Another major MMA organization is erring on the side of caution in postponing future events. PFL was supposed to kick off their 2020 season in May, but due to the coronavirus worldwide pandemic, is postponing the season. The announcement was made earlier today by PFL CEO Peter Murray.
PFL’s Official Statement
With promotions big and small canceling shows, MMA pundits and fans were speculating on what PFL was going to do about their shows going forward. Today, CEO Peter Murray officially made the statement that PFL shows for 2020 would not be happening.
“In light of the COVID-19 pandemic, the Professional Fighters League has rescheduled our upcoming 2020 season for Spring 2021,” Murray said. “PFL is a global MMA league with athletes from over 25 countries, and our decision is guided by the health and safety of our fighters, fans, partners, and event personnel.”
In lieu of fights, Murray also said that they would be making original content available through ESPN and their home PFL platforms.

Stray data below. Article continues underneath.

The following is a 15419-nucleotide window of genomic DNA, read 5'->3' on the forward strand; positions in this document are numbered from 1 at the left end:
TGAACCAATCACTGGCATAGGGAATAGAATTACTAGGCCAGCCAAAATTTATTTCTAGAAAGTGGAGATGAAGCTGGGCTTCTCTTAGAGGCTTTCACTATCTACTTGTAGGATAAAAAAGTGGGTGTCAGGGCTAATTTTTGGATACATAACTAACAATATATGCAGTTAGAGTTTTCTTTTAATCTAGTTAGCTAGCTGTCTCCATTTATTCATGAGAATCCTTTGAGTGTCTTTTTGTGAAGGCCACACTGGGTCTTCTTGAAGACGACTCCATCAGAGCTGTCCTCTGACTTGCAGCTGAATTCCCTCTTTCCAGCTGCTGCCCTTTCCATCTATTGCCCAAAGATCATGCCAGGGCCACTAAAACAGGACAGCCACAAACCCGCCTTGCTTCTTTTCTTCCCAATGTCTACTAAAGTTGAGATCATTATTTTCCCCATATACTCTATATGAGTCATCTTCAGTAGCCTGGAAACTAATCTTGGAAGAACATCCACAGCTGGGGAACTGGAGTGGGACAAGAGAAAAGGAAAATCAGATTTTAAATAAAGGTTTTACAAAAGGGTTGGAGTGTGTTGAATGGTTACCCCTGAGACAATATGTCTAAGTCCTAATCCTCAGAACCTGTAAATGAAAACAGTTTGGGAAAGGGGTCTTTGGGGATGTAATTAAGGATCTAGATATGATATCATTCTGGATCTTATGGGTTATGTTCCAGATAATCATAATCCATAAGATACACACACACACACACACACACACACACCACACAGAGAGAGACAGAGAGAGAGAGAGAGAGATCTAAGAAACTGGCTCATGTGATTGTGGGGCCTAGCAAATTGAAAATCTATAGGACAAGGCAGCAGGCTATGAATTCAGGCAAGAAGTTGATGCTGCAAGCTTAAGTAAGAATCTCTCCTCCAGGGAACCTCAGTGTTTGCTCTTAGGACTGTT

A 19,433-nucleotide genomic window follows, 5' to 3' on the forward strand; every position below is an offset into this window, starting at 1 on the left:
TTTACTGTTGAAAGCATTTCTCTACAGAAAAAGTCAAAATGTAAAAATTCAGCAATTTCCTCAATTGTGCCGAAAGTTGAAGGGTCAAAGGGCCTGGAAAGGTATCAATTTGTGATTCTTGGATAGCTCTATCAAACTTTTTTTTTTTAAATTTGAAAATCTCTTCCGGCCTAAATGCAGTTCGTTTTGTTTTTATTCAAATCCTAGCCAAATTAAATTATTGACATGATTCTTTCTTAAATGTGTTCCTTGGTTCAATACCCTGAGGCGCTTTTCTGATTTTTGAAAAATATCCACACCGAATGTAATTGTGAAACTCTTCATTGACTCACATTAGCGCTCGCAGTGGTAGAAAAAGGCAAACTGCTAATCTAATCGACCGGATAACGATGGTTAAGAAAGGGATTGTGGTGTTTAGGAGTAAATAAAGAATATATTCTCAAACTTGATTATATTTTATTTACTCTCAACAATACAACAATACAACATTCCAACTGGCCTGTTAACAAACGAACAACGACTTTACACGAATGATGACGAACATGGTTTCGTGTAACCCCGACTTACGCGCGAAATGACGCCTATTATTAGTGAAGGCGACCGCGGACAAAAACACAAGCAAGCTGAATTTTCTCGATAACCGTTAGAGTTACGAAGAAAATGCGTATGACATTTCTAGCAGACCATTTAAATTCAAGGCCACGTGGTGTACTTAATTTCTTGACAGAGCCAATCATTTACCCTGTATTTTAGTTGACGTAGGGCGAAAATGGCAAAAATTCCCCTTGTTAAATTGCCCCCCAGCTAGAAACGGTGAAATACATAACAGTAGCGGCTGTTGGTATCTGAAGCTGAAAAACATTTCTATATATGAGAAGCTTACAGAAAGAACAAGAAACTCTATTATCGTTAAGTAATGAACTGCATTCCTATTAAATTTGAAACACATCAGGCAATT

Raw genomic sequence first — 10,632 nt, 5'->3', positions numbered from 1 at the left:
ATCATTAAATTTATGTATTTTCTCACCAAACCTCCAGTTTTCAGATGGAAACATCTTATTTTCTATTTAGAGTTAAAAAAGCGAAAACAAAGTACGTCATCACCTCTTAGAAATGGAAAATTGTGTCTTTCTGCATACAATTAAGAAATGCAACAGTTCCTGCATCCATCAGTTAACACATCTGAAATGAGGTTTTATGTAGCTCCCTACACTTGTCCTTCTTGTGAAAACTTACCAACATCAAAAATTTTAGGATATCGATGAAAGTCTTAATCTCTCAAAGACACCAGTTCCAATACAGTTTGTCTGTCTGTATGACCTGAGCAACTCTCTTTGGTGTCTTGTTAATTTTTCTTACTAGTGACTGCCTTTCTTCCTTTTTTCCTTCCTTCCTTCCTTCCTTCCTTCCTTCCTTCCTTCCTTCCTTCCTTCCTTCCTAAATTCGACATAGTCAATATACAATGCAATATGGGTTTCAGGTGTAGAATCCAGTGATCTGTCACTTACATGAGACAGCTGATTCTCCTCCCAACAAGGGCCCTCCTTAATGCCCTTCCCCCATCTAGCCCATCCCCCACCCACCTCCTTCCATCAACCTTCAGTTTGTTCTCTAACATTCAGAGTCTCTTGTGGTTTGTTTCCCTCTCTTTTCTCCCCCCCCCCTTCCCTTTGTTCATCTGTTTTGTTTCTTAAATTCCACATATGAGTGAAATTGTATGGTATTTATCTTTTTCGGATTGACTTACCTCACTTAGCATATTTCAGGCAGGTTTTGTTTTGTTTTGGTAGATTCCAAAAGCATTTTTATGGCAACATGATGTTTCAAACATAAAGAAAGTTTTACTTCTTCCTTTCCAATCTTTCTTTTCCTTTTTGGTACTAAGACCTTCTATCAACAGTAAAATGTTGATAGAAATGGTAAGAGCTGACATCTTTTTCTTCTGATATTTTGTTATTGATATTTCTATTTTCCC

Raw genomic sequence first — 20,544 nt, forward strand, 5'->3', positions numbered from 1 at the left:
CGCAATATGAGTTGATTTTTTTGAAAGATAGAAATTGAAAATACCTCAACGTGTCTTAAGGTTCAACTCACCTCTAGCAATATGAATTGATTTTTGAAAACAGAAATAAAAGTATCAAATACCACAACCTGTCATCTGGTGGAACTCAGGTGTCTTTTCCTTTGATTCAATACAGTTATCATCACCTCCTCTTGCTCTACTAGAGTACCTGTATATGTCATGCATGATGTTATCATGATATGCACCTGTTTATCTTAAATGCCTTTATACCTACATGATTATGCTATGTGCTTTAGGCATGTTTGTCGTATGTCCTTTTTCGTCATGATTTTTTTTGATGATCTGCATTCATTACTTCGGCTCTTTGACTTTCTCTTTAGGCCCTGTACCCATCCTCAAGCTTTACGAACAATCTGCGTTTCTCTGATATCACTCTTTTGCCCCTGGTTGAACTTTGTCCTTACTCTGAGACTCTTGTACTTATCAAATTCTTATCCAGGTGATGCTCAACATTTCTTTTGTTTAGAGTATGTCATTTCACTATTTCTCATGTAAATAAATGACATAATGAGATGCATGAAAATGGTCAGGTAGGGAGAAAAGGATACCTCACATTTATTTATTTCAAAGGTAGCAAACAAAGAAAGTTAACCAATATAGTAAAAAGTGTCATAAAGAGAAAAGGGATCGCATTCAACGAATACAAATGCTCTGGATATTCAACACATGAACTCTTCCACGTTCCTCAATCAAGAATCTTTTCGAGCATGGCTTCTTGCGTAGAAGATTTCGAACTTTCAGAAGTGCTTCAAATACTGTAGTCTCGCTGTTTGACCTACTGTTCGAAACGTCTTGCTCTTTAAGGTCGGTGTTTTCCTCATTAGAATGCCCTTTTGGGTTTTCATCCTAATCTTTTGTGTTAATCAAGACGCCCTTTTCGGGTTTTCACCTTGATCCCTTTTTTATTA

PFL Paying Fighters
Though the fighters scheduled to participate this year will not be fighting, Murray said they will still get paid. “For the remainder of 2020, the PFL will support our fighters with a monthly cash stipend to help provide some relief during these challenging times.”
The full statement from PFL can be read here.
Johnny “Hollywood” Case was one of the fighters who was supposed to be in this season’s lightweight division. A former UFC and RIZIN fighter, this was second attempt to try to net the PFL’s $1 million prize. He competed in the quarterfinals in 2018 but did not advance. He is disappointed that the season will not be happening.
“It’s heartbreaking to find out I may not be fighting for the year 2020. Not just for the PFL but fighting in general,” he said in an exclusive interview with MMASucka.
“It’s such a huge part of my life and who I am. It’s disheartening at best to have to sit out a year of my career when I feel I’ve only just began to reach my best potential.”
“I personally think the stipend is very much appreciated and very much needed. We as fighters are 10-99 employees and do not get paid salaries. It’s an eat what you kill type of financial situation and not knowing when the next possible payday could be is very concerning to say the least,” he said.
“It’s sad we’re talking about plans to ‘just get by this year.’ Rather than plans to win a world title.”
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